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Back to "Education Law Notes - Term 3 2022"


Unfair Enrolment Conditions

Much has been written in recent months about a Tribunal case in the ACT involving a school which sought to recover school fees in lieu of notice from parents who withdrew their children from the school at the end of the 2019 school year without giving a full term’s written notice. The school relied on the following provisions of its enrolment contract with the parents:

I/We have read the Fee Schedule and agree to be responsible (when more than one person is signing this Form, both jointly and severally) for the payment of all College fees and charges as set out in the Fee Schedule.

One full College term’s notice in writing to the Principal is required for the intended withdrawal of the child, otherwise a full term’s fees will be charged. The written notice must be received at the College by the first day of term. Any notice received after the first day of term will render parents/carers liable for the fees for that term and the subsequent term in lieu of notice.

Most independent schools have comparable provisions in their enrolment contracts.

The parents argued that the effect of these conditions, in the context of other provisions of the contract, was unfair because the school was able to unilaterally change essential terms such as fees without giving parents an opportunity to withdraw their child without penalty. The Tribunal agreed, noting that the College could unilaterally vary fees by publishing such variation without prior notice and without giving parents opportunity to withdraw their child from the College without penalty, and that parents who found the changes unacceptable had to pay at least one and possibly two terms’ fees following the variation, depending on when it took effect.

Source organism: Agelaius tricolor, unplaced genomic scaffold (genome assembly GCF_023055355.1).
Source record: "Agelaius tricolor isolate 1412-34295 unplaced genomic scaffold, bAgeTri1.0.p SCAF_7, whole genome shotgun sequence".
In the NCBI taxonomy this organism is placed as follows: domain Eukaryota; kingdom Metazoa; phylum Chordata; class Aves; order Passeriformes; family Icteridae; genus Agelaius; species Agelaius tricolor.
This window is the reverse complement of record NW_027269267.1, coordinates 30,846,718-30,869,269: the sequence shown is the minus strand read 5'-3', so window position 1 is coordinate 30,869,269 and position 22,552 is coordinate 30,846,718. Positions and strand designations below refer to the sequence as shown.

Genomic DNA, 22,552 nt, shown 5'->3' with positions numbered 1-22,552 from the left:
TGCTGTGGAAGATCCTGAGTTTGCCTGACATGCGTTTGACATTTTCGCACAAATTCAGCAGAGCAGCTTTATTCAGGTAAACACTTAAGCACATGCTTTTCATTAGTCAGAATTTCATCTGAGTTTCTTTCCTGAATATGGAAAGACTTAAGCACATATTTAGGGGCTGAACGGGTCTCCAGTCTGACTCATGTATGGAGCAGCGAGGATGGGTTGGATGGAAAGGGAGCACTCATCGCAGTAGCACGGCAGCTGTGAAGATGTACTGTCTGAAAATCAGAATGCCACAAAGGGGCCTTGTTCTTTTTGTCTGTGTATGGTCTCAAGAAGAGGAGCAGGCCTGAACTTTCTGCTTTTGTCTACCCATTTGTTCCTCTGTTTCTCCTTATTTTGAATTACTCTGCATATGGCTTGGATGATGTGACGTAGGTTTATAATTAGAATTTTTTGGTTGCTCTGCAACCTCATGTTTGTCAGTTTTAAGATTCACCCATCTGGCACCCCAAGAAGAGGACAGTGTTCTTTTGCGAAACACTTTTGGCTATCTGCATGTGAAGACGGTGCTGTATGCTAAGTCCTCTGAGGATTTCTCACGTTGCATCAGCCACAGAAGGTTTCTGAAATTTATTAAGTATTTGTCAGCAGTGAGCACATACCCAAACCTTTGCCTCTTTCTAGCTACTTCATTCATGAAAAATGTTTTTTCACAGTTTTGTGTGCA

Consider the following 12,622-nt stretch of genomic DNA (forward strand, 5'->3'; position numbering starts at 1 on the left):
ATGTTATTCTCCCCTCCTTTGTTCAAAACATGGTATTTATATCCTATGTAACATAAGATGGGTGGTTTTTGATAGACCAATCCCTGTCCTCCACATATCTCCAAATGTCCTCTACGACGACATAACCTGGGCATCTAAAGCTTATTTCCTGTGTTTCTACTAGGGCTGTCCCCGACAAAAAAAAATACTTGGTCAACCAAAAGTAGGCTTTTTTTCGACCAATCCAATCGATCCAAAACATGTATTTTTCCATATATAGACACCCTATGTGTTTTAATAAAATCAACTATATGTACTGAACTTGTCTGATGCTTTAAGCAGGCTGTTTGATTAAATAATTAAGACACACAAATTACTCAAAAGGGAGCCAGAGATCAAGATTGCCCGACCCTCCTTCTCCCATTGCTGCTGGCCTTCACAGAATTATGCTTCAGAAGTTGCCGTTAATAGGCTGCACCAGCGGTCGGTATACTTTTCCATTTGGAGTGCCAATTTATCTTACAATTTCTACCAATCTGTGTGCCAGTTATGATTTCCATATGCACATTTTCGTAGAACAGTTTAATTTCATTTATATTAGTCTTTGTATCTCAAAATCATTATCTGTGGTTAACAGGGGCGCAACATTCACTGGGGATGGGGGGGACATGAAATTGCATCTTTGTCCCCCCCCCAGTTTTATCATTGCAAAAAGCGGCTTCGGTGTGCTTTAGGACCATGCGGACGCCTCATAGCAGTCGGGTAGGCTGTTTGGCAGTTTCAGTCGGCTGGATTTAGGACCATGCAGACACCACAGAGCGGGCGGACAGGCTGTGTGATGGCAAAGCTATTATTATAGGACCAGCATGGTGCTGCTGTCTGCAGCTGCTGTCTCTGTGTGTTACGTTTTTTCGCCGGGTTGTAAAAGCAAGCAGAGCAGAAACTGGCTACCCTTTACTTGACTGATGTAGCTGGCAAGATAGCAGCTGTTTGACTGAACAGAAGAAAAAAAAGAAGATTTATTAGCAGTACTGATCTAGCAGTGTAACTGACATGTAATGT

The Tribunal emphasised several times in the judgment that it considered the College’s ability to vary the terms of the enrolment contract, including fees, without giving the parents a right to terminate without penalty, was unfair, unreasonable and unnecessary.

The Tribunal also said:

The legitimate interest of the school in forward planning are (sic) capable of being balanced with the rights of the parents by requiring the school to notify parents in advance of changes to the terms of enrolment for the following year; and requiring parents to notify the school by a specified date in term 4 if they accept those terms and intend their children to return the following year so as to allow the school to undertake necessary planning.

The Tribunal did not specifically say that a particular period of notice ought to be given in advance of changes to the terms of enrolment for the following year. However, it could be inferred that at least one term’s notice was envisaged given that the Tribunal suggested that parents be asked to notify the school by some time in term 4 if they accepted the changes. As many of our readers will know, we recommend that at least two terms’ notice be given of changes to the enrolment conditions. We continue to feel that this is safer than giving only one term’s notice even though it seems that this would be acceptable to this Tribunal member in the ACT.

In relation to notice of fee increases, we recommend that parents be given 30 days after getting notice of a fee increase in which to notify the Principal that they wish to remove their child before the start of the next school year. Practically speaking, this means that schools will have to notify parents of fee increases by mid-November. This would give parents until mid-December to decide whether to discontinue their child’s enrolment the following year. While we cannot guarantee that this would be considered fair, it seems to us a likely conclusion given that the parents suffer no adverse financial impact from deciding to remove their child from the School because they can no longer afford the increased fees.

Of course, there are other ways of trying to ensure that the enrolment conditions in relation to fee increases are fair and reasonable. Please contact David Ford to arrange a review of your school’s enrolment contract.

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